The government is being urged to adopt new EU whistleblowing legislation, to avoid the risk of UK whistleblowers being left behind with out-of-date law.
New EU laws, being ratified today (16 April) would broaden whistleblowing protections in the UK to cover more people with public interest concerns, such as job applicants, non-executive directors, volunteers and self-employed workers. It would also introduce a whistleblower regulator in member countries.
Designed to improve on and harmonise the currently patchy protections on offer across the EU, the directive will be implemented across the 28 countries by May 2021.
The UK already has protections under the Public Interest Disclosure Act 1998 but legal charity Protect says the new directive will significantly improve protections in the UK. Campaigners say the government is not expected to oppose implementation of the new laws but neither has it explicitly confirmed it would bring them into UK law after Brexit.
Ministers are being urged by Protect, which advises whistleblowers, to keep their promises to ensure that workers won’t be affected negatively after any form of Brexit.
Cathy James, Protect’s senior legal consultant, warned against UK whistleblowers being left behind and said the charity had been contacted over the years by many people, such as self-employed workers, who found they were not protected by UK law.
She added: “The broad reach of the directive, including immunity from civil action for those who blow the whistle responsibly and the call for funded legal and other support will level the playing field. If not adopted here, UK whistleblowers will find the legal protection has become a cardboard shield.”
A further requirement of the new EU laws will mean that all organisations with more than 50 employees will have to introduce internal channels and procedures for whistleblowing, including protecting their confidentiality and providing feedback. There is currently no obligation on organisations (outside of regulated sectors such as financial services or the NHS) to have any whistleblowing arrangements.
If not adopted here, UK whistleblowers will find the legal protection has become a cardboard shield” – Cathy James, Protect senior legal consultant
Whistleblowers will also be protected from liability. Under the EU directive, there will be a defence for whistleblowers for incurring civil liability of any kind, provided that they had reasonable grounds for their actions. People will be able to blow the whistle without fear that their employer will be able to take them to court for breach of confidence, defamation, data protection and copyright breaches.
Strengthening current law would help whistleblowers such as district judge Claire Gilham, Protect said. Her case goes to the Supreme Court in June to decide whether judges are able to blow the whistle.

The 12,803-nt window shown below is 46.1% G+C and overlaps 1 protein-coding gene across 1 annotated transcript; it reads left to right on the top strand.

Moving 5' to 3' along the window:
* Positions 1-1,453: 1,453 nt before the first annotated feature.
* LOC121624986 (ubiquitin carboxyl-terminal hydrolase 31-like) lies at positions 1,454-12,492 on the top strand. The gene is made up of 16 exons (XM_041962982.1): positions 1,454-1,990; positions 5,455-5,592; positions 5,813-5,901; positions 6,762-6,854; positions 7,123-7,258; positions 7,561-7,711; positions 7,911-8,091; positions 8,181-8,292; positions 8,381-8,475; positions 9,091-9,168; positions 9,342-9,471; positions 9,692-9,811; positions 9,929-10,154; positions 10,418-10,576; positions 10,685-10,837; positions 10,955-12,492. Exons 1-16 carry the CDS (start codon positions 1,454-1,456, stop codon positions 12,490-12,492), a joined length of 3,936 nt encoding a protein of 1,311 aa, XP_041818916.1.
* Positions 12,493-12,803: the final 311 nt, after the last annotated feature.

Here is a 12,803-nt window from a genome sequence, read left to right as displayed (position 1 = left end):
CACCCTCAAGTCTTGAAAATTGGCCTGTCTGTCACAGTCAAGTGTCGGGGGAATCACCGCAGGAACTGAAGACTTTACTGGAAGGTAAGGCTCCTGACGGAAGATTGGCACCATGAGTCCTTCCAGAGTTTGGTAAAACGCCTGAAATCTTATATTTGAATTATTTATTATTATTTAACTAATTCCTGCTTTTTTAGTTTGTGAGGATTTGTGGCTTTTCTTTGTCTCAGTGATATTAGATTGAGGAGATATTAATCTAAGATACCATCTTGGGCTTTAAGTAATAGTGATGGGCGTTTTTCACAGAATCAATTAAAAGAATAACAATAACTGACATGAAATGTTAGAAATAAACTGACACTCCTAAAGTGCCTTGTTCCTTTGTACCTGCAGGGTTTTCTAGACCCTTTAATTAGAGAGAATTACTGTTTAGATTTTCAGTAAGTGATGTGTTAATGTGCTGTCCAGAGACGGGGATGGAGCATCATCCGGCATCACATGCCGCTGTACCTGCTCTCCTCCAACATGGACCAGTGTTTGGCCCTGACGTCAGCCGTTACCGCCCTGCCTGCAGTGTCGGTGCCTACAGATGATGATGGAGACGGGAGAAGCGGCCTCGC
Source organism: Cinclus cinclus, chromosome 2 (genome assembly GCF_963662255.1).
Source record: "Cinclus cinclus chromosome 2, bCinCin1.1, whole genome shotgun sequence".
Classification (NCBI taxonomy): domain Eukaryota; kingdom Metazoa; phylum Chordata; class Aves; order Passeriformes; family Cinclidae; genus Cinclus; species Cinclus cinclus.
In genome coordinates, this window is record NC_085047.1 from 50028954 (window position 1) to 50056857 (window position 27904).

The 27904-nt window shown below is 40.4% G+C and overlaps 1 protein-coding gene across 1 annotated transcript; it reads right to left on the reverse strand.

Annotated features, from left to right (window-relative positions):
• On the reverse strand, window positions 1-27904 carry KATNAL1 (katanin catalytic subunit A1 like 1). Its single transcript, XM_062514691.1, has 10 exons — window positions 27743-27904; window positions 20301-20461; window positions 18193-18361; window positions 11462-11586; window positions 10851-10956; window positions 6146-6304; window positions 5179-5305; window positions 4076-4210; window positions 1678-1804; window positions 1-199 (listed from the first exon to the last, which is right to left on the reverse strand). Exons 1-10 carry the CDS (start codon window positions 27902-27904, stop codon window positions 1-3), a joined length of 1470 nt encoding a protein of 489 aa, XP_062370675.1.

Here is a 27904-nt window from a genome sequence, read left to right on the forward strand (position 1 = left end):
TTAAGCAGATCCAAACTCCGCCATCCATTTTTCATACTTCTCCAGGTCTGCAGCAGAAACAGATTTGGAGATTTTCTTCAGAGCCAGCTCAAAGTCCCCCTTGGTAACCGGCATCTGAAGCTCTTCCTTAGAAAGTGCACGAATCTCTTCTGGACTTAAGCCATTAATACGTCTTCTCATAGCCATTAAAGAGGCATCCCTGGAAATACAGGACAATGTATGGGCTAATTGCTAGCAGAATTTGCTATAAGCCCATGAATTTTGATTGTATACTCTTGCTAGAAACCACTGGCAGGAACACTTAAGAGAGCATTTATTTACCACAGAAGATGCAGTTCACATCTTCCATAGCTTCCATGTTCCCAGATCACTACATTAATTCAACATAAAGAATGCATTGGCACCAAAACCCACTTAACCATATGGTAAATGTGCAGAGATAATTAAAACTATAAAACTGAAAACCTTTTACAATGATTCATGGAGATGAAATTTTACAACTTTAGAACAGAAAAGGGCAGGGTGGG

Gilham said: “People may be surprised to learn that Justice does not currently offer specific structural protection for whistleblowers, which other sectors such as financial services and the NHS are obliged to. The Ministry of Justice are asserting before the Supreme Court that judges are not either currently within the scope of whistleblowing because they are not workers, so the new EU directive could change this for judges as it would for the self-employed and volunteers etc.”
She added: “My case, seeking statutory protections for whistleblowing in the public interest by judges in order to protect the independence of the judiciary, might well have been easier to pursue under the proposed new EU law.”
Protect will be writing to MPs and prospective MEPs urging these five key elements of the EU directive to be pushed through.
Věra Jourová, EU commissioner for justice, consumers and gender equality said of the new laws: “Dieselgate, the Panama Papers and Cambridge Analytica revelations made us realise how whistleblowers help uncover unlawful activities that damage both the public interest and our general welfare.
“We must support and protect the courageous people who bring illegal activities to light. I am happy that we have reached a balanced system that encourages employers to solve problems internally but also allows whistleblowers to turn to public authorities without fear of retaliation.”
Protection given to whistleblowers across the EU is currently fragmented and uneven. In most EU countries the protection granted is partial and only applies to specific sectors or categories of employees.
The commission committed to take action to protect whistleblowers at the second Annual Colloquium on Fundamental Rights in November 2016, which was on the theme of media pluralism and democracy.